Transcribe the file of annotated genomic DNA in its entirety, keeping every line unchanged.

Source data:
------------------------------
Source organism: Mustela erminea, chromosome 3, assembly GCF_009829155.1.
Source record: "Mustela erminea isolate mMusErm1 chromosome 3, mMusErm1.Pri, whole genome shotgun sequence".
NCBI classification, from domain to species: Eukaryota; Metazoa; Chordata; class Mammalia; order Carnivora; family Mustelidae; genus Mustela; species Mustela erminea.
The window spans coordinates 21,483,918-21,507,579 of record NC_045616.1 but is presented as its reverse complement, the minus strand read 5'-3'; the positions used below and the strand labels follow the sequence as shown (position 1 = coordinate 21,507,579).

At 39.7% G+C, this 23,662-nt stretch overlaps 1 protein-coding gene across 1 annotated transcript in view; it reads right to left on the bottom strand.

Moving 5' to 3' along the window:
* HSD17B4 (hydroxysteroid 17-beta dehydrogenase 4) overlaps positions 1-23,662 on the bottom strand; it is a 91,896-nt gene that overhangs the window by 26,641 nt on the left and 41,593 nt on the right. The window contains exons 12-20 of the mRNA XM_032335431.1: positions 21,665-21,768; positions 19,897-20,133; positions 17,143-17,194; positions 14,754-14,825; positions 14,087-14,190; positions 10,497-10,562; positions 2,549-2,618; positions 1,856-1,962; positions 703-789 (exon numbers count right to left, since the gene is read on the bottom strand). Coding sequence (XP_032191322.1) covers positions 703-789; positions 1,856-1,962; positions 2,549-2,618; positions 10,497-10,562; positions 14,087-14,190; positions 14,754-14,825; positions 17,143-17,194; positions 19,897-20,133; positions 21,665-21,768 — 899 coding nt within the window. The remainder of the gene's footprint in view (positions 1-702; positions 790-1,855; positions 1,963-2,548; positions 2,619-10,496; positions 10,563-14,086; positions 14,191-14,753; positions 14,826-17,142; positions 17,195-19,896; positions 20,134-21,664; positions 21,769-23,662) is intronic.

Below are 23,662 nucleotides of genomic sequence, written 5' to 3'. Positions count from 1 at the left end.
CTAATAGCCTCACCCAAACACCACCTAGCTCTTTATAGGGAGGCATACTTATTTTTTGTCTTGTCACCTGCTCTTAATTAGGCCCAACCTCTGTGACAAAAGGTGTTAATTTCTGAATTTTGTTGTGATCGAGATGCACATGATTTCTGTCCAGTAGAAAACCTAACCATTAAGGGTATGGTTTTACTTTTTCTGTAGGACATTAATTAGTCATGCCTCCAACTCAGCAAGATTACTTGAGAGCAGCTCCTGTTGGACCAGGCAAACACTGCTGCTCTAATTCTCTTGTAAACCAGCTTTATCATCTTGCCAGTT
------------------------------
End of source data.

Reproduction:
Source organism: Mustela erminea, chromosome 3, assembly GCF_009829155.1.
Source record: "Mustela erminea isolate mMusErm1 chromosome 3, mMusErm1.Pri, whole genome shotgun sequence".
NCBI classification, from domain to species: Eukaryota; Metazoa; Chordata; class Mammalia; order Carnivora; family Mustelidae; genus Mustela; species Mustela erminea.
The window spans coordinates 21,483,918-21,507,579 of record NC_045616.1 but is presented as its reverse complement, the minus strand read 5'-3'; the positions used below and the strand labels follow the sequence as shown (position 1 = coordinate 21,507,579).

At 39.7% G+C, this 23,662-nt stretch overlaps 1 protein-coding gene across 1 annotated transcript in view; it reads right to left on the bottom strand.

Moving 5' to 3' along the window:
* HSD17B4 (hydroxysteroid 17-beta dehydrogenase 4) overlaps positions 1-23,662 on the bottom strand; it is a 91,896-nt gene that overhangs the window by 26,641 nt on the left and 41,593 nt on the right. The window contains exons 12-20 of the mRNA XM_032335431.1: positions 21,665-21,768; positions 19,897-20,133; positions 17,143-17,194; positions 14,754-14,825; positions 14,087-14,190; positions 10,497-10,562; positions 2,549-2,618; positions 1,856-1,962; positions 703-789 (exon numbers count right to left, since the gene is read on the bottom strand). Coding sequence (XP_032191322.1) covers positions 703-789; positions 1,856-1,962; positions 2,549-2,618; positions 10,497-10,562; positions 14,087-14,190; positions 14,754-14,825; positions 17,143-17,194; positions 19,897-20,133; positions 21,665-21,768 — 899 coding nt within the window. The remainder of the gene's footprint in view (positions 1-702; positions 790-1,855; positions 1,963-2,548; positions 2,619-10,496; positions 10,563-14,086; positions 14,191-14,753; positions 14,826-17,142; positions 17,195-19,896; positions 20,134-21,664; positions 21,769-23,662) is intronic.

Below are 23,662 nucleotides of genomic sequence, written 5' to 3'. Positions count from 1 at the left end.
CTAATAGCCTCACCCAAACACCACCTAGCTCTTTATAGGGAGGCATACTTATTTTTTGTCTTGTCACCTGCTCTTAATTAGGCCCAACCTCTGTGACAAAAGGTGTTAATTTCTGAATTTTGTTGTGATCGAGATGCACATGATTTCTGTCCAGTAGAAAACCTAACCATTAAGGGTATGGTTTTACTTTTTCTGTAGGACATTAATTAGTCATGCCTCCAACTCAGCAAGATTACTTGAGAGCAGCTCCTGTTGGACCAGGCAAACACTGCTGCTCTAATTCTCTTGTAAACCAGCTTTATCATCTTGCCAGTT